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Expats aid in screening Shanghai residents

By ZHOU WENTING in Shanghai | CHINA DAILY | Updated: 2022-03-22 09:47
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Habib Ur Rehman (second from left), an expat from Pakistan, works as a volunteer for nucleic acid tests at a community with a high ratio of expat residents in Shanghai's Changning district. [Photo provided to]

Tens of thousands of Shanghai residents, including some expats, have volunteered to join the city's ongoing novel coronavirus grid-screening program.

The city conducted more than 30 million nucleic acid tests on residents during grid screening from Wednesday to Sunday to stop a recent surge in local COVID-19 infections. The tests are continuing in some grids.

In some neighborhoods with a high ratio of foreign residents, expats have been working as volunteers to help explain the grid-screening plan to their expat peers, get QR codes ready for nucleic acid testing, and maintain order at testing sites.

Habib Ur Rehman, an expat from Pakistan who can speak Chinese and English, worked as a volunteer at a compound in Changning district's Hongqiao subdistrict. He helped ask residents to line up and prepared their QR codes on the Health Cloud app.

"Out of language barriers and culture gaps, foreigners may have different problems when requesting them to line up and undergo testing in the neighborhoods," said Habib, who has lived in Shanghai for 13 years. "I can help explain the plan to them and solve their problems, such as obtaining the QR codes for themselves and their children from the app.

"I hope this can help them save time, and the testing process can go smoothly."

Habib previously worked as a volunteer for police, looking out for violations of traffic rules and telling people not to set off fireworks during Spring Festival.

Changning police said the Hongqiao area is a community with a large number of expats, who account for roughly a quarter of its 80,000 residents.

Some police officers who can speak English and Japanese also joined the volunteer contingent to help facilitate the testing of expat residents. Fei Chenyue was one of them.

"I majored in Japanese in college and I want to use my language skills to help more residents get tested efficiently," she said.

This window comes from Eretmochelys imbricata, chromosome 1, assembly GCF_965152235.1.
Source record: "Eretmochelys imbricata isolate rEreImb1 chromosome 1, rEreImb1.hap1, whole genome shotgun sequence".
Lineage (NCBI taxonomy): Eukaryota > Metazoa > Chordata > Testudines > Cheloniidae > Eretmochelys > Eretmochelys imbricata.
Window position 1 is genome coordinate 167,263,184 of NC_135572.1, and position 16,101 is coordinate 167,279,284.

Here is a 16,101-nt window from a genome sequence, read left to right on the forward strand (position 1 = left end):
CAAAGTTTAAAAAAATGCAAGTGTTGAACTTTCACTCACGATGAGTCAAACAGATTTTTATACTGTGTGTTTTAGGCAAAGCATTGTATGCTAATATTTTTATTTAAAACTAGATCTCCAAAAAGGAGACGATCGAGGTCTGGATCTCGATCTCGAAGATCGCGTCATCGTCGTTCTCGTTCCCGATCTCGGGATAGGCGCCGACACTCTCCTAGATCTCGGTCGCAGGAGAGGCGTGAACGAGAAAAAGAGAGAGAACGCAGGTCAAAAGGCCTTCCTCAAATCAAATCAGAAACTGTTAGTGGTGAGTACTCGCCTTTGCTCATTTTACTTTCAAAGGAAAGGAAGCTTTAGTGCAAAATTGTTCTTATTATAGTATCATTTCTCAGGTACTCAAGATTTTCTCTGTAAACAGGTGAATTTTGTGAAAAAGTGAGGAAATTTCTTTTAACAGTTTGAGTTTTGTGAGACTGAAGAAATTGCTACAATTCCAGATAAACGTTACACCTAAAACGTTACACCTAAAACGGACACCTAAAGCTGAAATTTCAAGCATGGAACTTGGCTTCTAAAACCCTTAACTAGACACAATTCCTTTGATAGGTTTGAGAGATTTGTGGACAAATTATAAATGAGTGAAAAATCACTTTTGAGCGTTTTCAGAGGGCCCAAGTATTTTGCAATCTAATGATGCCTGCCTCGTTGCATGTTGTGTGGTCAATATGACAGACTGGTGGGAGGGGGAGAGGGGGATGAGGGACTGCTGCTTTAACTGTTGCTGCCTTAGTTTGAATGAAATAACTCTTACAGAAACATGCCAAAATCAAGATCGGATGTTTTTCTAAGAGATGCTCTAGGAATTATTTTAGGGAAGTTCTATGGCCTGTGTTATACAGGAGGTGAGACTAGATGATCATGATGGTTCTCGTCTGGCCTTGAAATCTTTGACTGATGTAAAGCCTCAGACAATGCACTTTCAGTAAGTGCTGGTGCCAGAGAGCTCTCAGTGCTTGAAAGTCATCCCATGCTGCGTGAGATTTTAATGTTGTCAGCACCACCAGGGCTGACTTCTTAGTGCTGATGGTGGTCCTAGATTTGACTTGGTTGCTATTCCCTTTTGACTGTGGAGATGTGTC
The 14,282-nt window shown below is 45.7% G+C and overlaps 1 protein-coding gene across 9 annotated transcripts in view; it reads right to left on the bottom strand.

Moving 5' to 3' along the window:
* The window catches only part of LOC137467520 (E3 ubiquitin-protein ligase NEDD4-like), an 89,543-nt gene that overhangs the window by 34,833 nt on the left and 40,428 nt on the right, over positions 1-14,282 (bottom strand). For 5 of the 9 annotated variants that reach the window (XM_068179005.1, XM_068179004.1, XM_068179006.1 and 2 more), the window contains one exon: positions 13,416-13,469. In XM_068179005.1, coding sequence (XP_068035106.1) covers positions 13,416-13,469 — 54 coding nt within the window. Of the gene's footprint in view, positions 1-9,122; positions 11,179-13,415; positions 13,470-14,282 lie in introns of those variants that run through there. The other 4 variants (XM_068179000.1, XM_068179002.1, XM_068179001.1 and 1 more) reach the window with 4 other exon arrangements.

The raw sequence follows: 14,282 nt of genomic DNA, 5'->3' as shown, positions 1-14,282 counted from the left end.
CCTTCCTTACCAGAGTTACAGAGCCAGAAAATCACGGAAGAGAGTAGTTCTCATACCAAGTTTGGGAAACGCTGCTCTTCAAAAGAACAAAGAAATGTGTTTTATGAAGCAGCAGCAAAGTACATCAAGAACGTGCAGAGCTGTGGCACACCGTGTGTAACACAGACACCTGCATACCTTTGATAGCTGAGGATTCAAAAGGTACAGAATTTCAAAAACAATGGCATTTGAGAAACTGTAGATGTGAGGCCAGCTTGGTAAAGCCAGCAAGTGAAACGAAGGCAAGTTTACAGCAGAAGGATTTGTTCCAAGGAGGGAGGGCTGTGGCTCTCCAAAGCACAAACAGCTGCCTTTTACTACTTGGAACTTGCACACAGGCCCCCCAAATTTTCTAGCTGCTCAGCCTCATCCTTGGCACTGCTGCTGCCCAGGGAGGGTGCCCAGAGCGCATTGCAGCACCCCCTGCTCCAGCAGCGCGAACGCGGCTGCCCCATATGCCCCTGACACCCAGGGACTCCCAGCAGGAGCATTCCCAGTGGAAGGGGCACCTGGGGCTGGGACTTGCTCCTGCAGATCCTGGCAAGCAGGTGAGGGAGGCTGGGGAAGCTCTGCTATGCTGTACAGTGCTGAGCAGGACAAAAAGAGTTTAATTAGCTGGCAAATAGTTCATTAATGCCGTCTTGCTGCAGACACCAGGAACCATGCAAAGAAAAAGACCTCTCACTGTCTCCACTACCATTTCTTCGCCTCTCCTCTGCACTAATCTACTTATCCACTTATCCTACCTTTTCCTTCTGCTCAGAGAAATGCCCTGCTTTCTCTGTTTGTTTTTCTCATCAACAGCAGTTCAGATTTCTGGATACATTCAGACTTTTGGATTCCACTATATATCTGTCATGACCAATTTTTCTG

Many expat residents said they did not feel uncomfortable about temporary lockdowns of some compounds. They said they understand that it's a testing time and feel obliged to be cooperative.

"I think the information and announcements of the local government and neighborhood have been handled quite well. Every aspect of organization is well-prepared," Sebastian Wiendieck, from Germany, told International Channel Shanghai.

Fabio Pinto Cesar, from Brazil, said he understands that China has a different approach to epidemic control and feels safe.

Since March 3, nearly 1,950 volunteer projects to aid epidemic control work have been publicized via official channels, said Zheng Yinghao, deputy director of the Shanghai Municipal Civilization Office.

They include jobs taking people's temperatures and checking their health QR codes when they enter public venues, assisting in the organization of nucleic acid testing in neighborhoods, and transporting and delivering supplies.

The volunteers have each worked an average of more than 11 hours in their respective positions.

Zheng said more volunteers will be dispatched to communities still under closed-loop management, with pre-job training and support materials to be beefed up.

"Also, we'll need more volunteers for psychological counseling, health knowledge communication, refuting rumors, and foreign language translation," he said.

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